• The definition of Personal Data, which is subject to GDPR protection, has been broadened substantially to explicitly call out “identifiers” such as device IDs from devices such as smartphones, IP addresses, cookies, RFID tags, location data and genetic data and “Sensitive personal data” has also been widened to include genetic data or biometric data.
• The GDPR applies to any organization that is essentially doing anything with Personal Data including storing, processing or transmitting it in any format. Such organizations (which is just about everyone) have an obligation to have a “lawful” and “legitimate” purpose to collect personal data, notify individuals that their data is being processed, minimize the amount of data they retain based on documented business need, take “appropriate measures” to protect Personal Data, and notify government authorities and individuals in the event of a breach. Finally, organizations must structure their data in a manner that allows them to comply with the GDPR as typical data architectures may not provide the agility required for data management.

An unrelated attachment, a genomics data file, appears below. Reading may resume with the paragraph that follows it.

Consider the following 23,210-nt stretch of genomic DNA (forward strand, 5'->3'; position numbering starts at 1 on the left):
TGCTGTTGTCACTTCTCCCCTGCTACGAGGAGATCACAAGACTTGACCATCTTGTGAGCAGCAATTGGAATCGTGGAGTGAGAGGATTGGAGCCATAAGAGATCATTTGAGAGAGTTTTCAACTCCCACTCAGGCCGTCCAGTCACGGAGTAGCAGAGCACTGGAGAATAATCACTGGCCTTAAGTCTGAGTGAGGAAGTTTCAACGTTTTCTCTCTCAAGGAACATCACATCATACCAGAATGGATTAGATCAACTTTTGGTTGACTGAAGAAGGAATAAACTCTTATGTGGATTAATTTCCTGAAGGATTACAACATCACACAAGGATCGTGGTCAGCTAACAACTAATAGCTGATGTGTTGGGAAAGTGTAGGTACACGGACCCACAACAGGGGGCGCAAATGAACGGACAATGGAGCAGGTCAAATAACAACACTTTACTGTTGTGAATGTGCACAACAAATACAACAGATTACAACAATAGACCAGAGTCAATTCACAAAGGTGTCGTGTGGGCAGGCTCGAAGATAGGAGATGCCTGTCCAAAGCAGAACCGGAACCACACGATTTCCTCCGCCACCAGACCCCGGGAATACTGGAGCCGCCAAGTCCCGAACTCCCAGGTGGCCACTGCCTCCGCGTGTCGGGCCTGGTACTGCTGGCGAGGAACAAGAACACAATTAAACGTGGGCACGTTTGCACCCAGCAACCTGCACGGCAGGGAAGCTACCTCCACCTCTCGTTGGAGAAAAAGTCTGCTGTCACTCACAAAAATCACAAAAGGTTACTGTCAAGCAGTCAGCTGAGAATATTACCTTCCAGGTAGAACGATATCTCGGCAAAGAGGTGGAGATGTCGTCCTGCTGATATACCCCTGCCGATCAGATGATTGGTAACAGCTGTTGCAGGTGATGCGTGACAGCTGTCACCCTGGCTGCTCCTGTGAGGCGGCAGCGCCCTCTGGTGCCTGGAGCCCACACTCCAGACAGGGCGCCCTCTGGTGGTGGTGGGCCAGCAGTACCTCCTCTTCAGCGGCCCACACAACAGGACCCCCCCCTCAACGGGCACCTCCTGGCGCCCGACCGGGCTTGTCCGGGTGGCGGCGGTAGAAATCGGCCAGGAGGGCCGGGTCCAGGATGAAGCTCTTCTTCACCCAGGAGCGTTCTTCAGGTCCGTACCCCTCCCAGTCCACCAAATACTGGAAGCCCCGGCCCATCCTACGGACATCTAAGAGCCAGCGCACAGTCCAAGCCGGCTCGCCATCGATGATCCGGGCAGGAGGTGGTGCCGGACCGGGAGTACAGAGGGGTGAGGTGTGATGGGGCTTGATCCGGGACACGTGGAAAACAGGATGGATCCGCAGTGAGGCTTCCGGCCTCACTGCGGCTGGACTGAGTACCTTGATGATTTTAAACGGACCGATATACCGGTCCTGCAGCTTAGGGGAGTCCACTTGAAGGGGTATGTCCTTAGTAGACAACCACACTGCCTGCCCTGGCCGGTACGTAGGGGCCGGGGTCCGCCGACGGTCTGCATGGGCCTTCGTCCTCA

• EU citizens will have many of their rights related to the third-party management of their data significantly broadened. These include the right to transparency meaning that any organization processing their personal data must disclose how this data is being used. Additionally, they have the right to receive their Personal Data from processors in a machine-readable format such that the data is portable between processors. In other words, consumers can easily move their data to another processor if, for any reason, they don’t like the way the current processor is handling it. Finally, the GDPR gives consumers the Right to be Forgotten or to opt out entirely and have all their data (regardless of where it is stored) securely deleted at the consumers’ request.
The GDPR are backed up by substantial fines that can be levied by government authorities and can amount to 4% of global sales or €20,000,000, whichever is higher.